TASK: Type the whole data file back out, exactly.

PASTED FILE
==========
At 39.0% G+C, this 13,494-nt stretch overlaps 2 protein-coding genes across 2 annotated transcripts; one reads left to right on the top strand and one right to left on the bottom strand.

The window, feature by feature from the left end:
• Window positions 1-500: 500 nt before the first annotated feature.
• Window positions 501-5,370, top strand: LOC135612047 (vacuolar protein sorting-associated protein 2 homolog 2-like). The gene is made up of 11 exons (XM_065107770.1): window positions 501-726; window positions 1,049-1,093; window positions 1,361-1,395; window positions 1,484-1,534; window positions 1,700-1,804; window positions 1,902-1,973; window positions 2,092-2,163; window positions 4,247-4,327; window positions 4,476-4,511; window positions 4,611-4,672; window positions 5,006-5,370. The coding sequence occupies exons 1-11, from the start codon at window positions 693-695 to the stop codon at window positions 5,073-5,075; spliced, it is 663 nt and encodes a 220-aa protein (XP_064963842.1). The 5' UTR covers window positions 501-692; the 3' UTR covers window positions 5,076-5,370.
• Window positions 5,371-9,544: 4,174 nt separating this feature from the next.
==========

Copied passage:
At 39.0% G+C, this 13,494-nt stretch overlaps 2 protein-coding genes across 2 annotated transcripts; one reads left to right on the top strand and one right to left on the bottom strand.

The window, feature by feature from the left end:
• Window positions 1-500: 500 nt before the first annotated feature.
• Window positions 501-5,370, top strand: LOC135612047 (vacuolar protein sorting-associated protein 2 homolog 2-like). The gene is made up of 11 exons (XM_065107770.1): window positions 501-726; window positions 1,049-1,093; window positions 1,361-1,395; window positions 1,484-1,534; window positions 1,700-1,804; window positions 1,902-1,973; window positions 2,092-2,163; window positions 4,247-4,327; window positions 4,476-4,511; window positions 4,611-4,672; window positions 5,006-5,370. The coding sequence occupies exons 1-11, from the start codon at window positions 693-695 to the stop codon at window positions 5,073-5,075; spliced, it is 663 nt and encodes a 220-aa protein (XP_064963842.1). The 5' UTR covers window positions 501-692; the 3' UTR covers window positions 5,076-5,370.
• Window positions 5,371-9,544: 4,174 nt separating this feature from the next.